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Satisfying Results of Primary Hip Arthroplasty in Patients With Hip Dysplasia at a Mean Followup of 20 Years
SourceClinical Orthopaedics and Related Research, 474, 11, (2016), pp. 2462-2468
Article / Letter to editor
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Clinical Orthopaedics and Related Research
SubjectRadboudumc 10: Reconstructive and regenerative medicine RIHS: Radboud Institute for Health Sciences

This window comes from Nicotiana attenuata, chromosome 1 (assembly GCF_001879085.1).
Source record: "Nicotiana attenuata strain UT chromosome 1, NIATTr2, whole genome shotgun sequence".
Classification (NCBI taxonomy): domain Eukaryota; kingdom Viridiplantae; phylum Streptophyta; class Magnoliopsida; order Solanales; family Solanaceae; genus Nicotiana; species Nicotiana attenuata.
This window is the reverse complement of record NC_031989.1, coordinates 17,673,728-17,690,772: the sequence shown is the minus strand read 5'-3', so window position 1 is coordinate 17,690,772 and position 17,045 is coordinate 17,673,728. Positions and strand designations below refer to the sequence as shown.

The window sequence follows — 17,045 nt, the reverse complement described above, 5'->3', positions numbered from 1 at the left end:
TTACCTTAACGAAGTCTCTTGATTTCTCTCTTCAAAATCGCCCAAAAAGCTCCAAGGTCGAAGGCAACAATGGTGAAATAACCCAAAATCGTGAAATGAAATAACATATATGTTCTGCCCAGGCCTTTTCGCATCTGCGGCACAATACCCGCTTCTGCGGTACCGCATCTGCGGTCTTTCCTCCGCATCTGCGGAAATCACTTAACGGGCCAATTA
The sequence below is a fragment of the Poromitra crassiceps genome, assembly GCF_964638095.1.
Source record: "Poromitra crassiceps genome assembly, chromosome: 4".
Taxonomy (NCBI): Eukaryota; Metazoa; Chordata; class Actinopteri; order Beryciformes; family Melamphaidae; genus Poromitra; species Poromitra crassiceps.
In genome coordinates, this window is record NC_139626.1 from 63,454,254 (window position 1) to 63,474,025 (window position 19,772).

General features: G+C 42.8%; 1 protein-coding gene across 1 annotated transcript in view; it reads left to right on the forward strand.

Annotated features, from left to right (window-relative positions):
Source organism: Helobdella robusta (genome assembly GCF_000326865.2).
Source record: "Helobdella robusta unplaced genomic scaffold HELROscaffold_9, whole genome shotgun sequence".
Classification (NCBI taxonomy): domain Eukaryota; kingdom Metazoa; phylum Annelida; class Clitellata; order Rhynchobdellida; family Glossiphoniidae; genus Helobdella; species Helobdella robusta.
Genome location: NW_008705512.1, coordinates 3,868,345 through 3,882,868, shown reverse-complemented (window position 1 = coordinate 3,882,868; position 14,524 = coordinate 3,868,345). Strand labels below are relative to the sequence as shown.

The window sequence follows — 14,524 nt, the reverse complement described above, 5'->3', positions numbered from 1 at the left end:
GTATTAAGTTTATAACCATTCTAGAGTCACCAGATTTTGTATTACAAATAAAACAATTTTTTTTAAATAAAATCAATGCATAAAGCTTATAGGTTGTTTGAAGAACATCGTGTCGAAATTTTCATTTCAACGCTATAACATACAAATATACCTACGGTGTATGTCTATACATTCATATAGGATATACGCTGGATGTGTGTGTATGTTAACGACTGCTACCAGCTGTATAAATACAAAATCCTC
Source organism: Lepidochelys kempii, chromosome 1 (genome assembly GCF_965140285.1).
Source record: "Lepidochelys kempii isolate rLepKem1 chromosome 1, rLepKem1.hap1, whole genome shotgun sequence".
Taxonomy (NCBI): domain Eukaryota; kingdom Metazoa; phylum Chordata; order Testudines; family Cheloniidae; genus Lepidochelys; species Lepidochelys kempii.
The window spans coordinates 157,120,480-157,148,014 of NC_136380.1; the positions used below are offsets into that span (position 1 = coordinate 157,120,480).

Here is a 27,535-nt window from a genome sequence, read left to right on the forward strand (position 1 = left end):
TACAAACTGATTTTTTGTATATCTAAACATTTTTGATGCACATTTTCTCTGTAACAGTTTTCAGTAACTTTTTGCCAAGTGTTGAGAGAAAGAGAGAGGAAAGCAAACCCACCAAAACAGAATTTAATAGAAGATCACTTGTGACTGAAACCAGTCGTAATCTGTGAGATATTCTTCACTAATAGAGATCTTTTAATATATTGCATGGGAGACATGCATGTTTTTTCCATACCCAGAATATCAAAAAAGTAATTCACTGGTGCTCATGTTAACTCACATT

BACKGROUND: Developmental dysplasia of the hip (DDH) is a common cause of secondary osteoarthritis (OA) in younger patients, and when end-stage OA develops, a THA can provide a solution. Different options have been developed to reconstruct these defects, one of which is impaction bone grafting combined with a cemented cup. To determine the true value of a specific technique, it is important to evaluate patients at a long-term followup. As there are no long-term studies, to our knowledge, on THA in patients with DDH using impaction bone grafting with a cemented cup, we present the results of this technique at a mean of 15 years in patients with previous DDH. QUESTIONS/PURPOSES: We wished to determine (1) the long-term probability of cup revision at a minimum followup of 15 years for cemented acetabular impaction bone grafting in patients with DDH; (2) the radiographic appearance of the bone graft and radiographic signs of implant loosening; and (3) the complications and pre- and postoperative Harris hip scores with cemented THA combined with impaction bone grafting in patients with previous DDH. METHODS: Between January 1984 and December 1995 we performed 28 acetabular impaction bone grafting procedures for secondary OA believed to be caused by DDH in 22 patients; four patients died before 15 years, leaving 24 hips in 18 patients for retrospective analysis at a minimum of 15 years (mean, 20 years; range, 16-29 years). The diagnosis of DDH was made according to preoperative radiographs and intraoperative findings. All grades of dysplasia were included; five patients had Crowe Group I, eight had Group II, nine had Group III, and two had Group IV DDH. No patients were lost to followup. In all cases the acetabular defects were combined cavitary and segmental. Owing to the high number of deaths, we performed a competing-risk analysis to determine the probability of cup revision surgery. RESULTS: The competing-risk analysis showed cumulative incidences at 15 and 20 years, with endpoint revision for any reason of 7% (95% CI, 0%-17%), whereas this was 4% (95% CI, 0%-11%) with endpoint revision of the cup for aseptic loosening. Three revision surgeries were performed. Two cup revisions were performed for aseptic loosening at 12 and 26 years. Another cup revision was performed owing to sciatic nerve problems at 2 years. A stable radiographic appearance of the graft was seen in 19 of the 25 unrevised hips. Four hips showed acetabular radiolucent lines and two showed acetabular osteolysis. None of the unrevised cups showed migration or radiographic failure. Postoperative complications included a pulmonary embolus and a superficial wound infection. The Harris hip score improved from 37 (range, 9-72) preoperatively to 83 (range, 42-99) at latest followup. CONCLUSIONS: Cemented primary THA with the use of impaction bone grafting shows satisfying long-term results in patients with previous DDH. For future research it is important to evaluate this technique in a larger cohort with a long-term followup. Other techniques also should be evaluated at long-term followup to be able to compare different techniques in this important and specific patient group. LEVEL OF EVIDENCE: Level IV, therapeutic study.
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